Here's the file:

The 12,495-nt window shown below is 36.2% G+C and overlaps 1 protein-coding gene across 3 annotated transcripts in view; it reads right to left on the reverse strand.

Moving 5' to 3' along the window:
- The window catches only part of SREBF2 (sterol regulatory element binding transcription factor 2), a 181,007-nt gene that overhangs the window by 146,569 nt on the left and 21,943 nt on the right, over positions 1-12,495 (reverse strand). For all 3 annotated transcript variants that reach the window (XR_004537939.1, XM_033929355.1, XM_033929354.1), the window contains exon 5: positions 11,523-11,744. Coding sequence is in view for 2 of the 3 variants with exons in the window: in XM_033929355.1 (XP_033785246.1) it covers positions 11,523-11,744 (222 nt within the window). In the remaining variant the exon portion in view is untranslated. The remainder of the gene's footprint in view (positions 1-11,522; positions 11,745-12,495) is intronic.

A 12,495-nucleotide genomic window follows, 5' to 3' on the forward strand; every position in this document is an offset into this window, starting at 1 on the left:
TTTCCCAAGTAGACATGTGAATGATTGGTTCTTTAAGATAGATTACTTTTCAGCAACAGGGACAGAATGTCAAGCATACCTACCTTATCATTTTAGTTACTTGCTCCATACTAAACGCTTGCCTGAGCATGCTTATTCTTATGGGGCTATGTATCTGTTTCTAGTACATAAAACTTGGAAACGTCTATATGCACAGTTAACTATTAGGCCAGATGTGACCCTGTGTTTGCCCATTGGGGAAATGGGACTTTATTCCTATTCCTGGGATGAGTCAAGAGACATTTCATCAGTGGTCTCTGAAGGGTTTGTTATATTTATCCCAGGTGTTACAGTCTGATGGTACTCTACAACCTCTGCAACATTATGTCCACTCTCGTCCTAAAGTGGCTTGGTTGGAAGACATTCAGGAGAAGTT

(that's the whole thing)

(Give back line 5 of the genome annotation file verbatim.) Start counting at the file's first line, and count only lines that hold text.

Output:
TTTCCCAAGTAGACATGTGAATGATTGGTTCTTTAAGATAGATTACTTTTCAGCAACAGGGACAGAATGTCAAGCATACCTACCTTATCATTTTAGTTACTTGCTCCATACTAAACGCTTGCCTGAGCATGCTTATTCTTATGGGGCTATGTATCTGTTTCTAGTACATAAAACTTGGAAACGTCTATATGCACAGTTAACTATTAGGCCAGATGTGACCCTGTGTTTGCCCATTGGGGAAATGGGACTTTATTCCTATTCCTGGGATGAGTCAAGAGACATTTCATCAGTGGTCTCTGAAGGGTTTGTTATATTTATCCCAGGTGTTACAGTCTGATGGTACTCTACAACCTCTGCAACATTATGTCCACTCTCGTCCTAAAGTGGCTTGGTTGGAAGACATTCAGGAGAAGTT